Friday, April 25, 2014

Obama Also To Blame For Peace Talks Breakdown

US State Department spokeswoman Jen Psaki reiterated yesterday that both Israel and the Palestinians have taken "unhelpful steps" during the peace efforts that have been a pillar of Secretary of State John Kerry's foreign policy. Israel's withdrawal from the talks, much to the delight of Washington's cynical pundit corps, was predictable. But there is another party which has taken unhelpful steps: the Obama White House.

The President has taken a hands-off approach to much of foreign policy, but particularly the peace negotiations. While John Kerry has been as effective a mediator as any one person can be, he has lacked consistent support from the administration. Today's statement by President Obama that both Israel and the Palestinians need a "pause" in their negotiations is an affirmation of the status quo - exactly what the negotiations are intended to change. Without pressure from the White House, Israeli Prime Minister Netanyahu and Palestinian President Abbas face little short-term sanction for "defecting" from peace negotiations.

True, the odds of an agreement were long. And perhaps the White House's avoidance is an attempt to cut its political losses. But given that the negotiations were a major initiative by the Secretary of State, this policy is inconsistent at best. Israeli and Palestinian leaders are not anti-peace, they are simply reacting to short-term incentives. But it is only by using the office of the Presidency to alter these incentives that there can be any hope of alleviating the suffering of the Israelis and Palestinians who have no option to withdraw.

Monday, April 14, 2014

A Passover Note

In the spirit of Passover renewal, it's exciting to be renewing regular posts here at The Camels Nose.

I'm writing from Israel after spending the past six and a half months in the Arab Gulf. In that time, it became apparent that the DC policy community knows very little about the politics of this increasingly important region. Like many of my colleagues who write at the nexus of two political issue areas, I will be slowly expanding the scope of the blog to compare domestic and regional politics in Israel and the Gulf. These new posts are intended to generate feedback (and correction when necessary) that will better inform my own conclusions and those of the blog's readers.

In the meantime, I will continue to post about Israeli domestic politics, including the recent murmurs from Naftali Bennet about a split from the coalition. Best wishes for a happy Passover for those of you who celebrate. Stay tuned for new posts!

Monday, April 7, 2014

Fighitng Unilateral Recognition is a Losing Battle for Israel

The 1979 Egypt-Israel Peace Treaty stipulated that Egypt would cease attacks on Israel, and in return Israel would withdraw from the Sinai peninsula. This kind of trade-off became known as "land for peace." The Egypt case was unique. Both sides had fought to exhaustion, and both Egyptian President Anwar Sadat and Israeli Prime Minister Menachem Begin were in danger of losing a popular mandate. But most importantly, the conflict had already resulted in an Israeli military victory. Giving back the Sinai was a way to maintain a peace that already existed.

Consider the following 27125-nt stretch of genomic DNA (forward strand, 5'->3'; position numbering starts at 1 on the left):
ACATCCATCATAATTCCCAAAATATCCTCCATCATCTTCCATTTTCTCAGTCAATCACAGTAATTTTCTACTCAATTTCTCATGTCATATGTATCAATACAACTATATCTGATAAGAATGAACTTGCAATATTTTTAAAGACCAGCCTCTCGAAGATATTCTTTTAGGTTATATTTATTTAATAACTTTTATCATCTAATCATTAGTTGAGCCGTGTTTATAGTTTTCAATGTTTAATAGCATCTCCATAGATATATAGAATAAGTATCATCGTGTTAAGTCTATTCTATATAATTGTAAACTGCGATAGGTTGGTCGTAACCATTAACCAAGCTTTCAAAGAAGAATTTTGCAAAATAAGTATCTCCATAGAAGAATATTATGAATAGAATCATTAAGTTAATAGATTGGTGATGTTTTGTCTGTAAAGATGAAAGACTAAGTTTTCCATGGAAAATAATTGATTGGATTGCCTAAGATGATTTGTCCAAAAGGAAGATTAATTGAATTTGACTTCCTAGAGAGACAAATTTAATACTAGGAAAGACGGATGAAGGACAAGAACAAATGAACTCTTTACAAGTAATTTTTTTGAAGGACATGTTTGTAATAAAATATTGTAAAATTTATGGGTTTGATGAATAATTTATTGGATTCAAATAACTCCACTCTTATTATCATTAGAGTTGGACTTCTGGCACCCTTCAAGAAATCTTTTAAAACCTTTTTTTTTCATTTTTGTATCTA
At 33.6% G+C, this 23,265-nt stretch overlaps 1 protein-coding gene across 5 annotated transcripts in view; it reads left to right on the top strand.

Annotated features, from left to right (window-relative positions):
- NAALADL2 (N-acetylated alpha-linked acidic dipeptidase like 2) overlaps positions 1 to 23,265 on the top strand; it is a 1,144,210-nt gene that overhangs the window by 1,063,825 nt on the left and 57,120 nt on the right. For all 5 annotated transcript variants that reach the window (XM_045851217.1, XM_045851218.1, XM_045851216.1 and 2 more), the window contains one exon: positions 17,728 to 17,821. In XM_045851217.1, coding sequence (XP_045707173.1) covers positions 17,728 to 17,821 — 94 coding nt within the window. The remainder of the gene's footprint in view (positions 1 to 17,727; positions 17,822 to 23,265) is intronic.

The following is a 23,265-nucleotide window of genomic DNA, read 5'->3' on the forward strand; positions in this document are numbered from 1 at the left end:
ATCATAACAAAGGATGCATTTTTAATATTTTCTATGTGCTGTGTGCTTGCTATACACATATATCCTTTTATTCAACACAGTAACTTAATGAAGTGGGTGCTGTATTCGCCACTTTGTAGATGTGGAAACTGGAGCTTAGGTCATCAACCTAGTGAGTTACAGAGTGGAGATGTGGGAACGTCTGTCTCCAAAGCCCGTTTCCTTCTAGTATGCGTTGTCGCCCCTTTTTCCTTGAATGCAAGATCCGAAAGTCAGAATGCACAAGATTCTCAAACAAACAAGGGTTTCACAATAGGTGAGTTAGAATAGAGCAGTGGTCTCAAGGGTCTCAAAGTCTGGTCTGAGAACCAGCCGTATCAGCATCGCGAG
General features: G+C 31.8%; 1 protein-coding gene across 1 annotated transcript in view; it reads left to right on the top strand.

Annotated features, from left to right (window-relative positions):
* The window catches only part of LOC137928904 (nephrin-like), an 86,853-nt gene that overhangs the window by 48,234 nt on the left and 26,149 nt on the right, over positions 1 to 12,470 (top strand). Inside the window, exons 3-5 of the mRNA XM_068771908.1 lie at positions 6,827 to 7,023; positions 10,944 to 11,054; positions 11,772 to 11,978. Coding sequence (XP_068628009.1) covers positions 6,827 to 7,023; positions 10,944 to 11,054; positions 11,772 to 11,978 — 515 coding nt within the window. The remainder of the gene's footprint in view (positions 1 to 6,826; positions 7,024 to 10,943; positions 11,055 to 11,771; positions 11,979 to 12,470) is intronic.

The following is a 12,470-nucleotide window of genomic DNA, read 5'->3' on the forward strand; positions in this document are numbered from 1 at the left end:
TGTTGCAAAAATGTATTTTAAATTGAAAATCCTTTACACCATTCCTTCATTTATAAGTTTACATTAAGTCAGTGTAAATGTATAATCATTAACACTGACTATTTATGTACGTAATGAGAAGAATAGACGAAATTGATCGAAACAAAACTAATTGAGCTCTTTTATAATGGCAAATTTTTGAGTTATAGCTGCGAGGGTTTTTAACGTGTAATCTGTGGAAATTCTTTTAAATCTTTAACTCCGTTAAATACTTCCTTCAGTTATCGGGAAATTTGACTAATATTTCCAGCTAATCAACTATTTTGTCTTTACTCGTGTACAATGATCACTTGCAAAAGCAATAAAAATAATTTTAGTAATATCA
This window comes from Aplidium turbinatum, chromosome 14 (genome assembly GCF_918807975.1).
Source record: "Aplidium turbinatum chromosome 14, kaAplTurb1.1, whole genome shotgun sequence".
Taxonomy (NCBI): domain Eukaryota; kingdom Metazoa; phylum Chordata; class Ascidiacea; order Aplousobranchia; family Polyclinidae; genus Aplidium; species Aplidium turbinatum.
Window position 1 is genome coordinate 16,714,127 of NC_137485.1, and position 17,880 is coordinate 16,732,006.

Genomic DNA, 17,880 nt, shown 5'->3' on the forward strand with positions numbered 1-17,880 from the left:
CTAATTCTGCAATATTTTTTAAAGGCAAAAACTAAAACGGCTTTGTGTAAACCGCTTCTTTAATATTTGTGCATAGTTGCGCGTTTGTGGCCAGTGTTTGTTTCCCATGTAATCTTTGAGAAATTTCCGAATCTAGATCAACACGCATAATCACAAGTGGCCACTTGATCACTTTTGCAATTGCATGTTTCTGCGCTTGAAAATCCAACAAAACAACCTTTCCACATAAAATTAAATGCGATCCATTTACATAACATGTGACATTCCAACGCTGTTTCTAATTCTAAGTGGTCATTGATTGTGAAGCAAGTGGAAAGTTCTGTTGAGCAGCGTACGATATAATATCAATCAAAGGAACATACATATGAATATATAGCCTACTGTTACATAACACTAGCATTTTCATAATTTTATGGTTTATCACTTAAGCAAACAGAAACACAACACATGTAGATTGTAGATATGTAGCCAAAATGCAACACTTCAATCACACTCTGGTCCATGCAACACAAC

In the 1993 Oslo accords, Israel made the mistake of agreeing to land for peace with the Palestinian Liberation Organization (PLO) under the leadership of Yasser Arafat. It failed for two reasons. First, peace is ambiguous. It's hard to accuse Palestinians of violating the peace when there's no agreement about what exactly peace is. Second, peace is reversible. Re-taking land involved a much higher cost for Israel than restarting violence did for Palestinians.

In the current flailing negotiations (see here for an explanation why), Israel is making the same mistake it made with land for peace. "Pursuing unilateral international recognition of a Palestinian state" is also ambiguous and reversible. It's difficult to say exactly what "pursuit" entails, and it's something the Palestinian Authority can always do in the future. Even if a deal were to be signed, Israel's condition that the Palestinians not pursue peace would be a sword of Damocles over future interactions.

If Israel really wants the Palestinians not to pursue unilateral recognition, it should address these efforts by offering elements of recognition in return for tangible concessions that bolster its security. Israel may not believe such recognition is deserved, but neither is perpetuating the conflict upon another generation of Israelis. Israel also faces an international community which is increasingly sympathetic to the Palestinian cause. Managing this tide is good policy. But trying to stave it off entirely is a losing battle.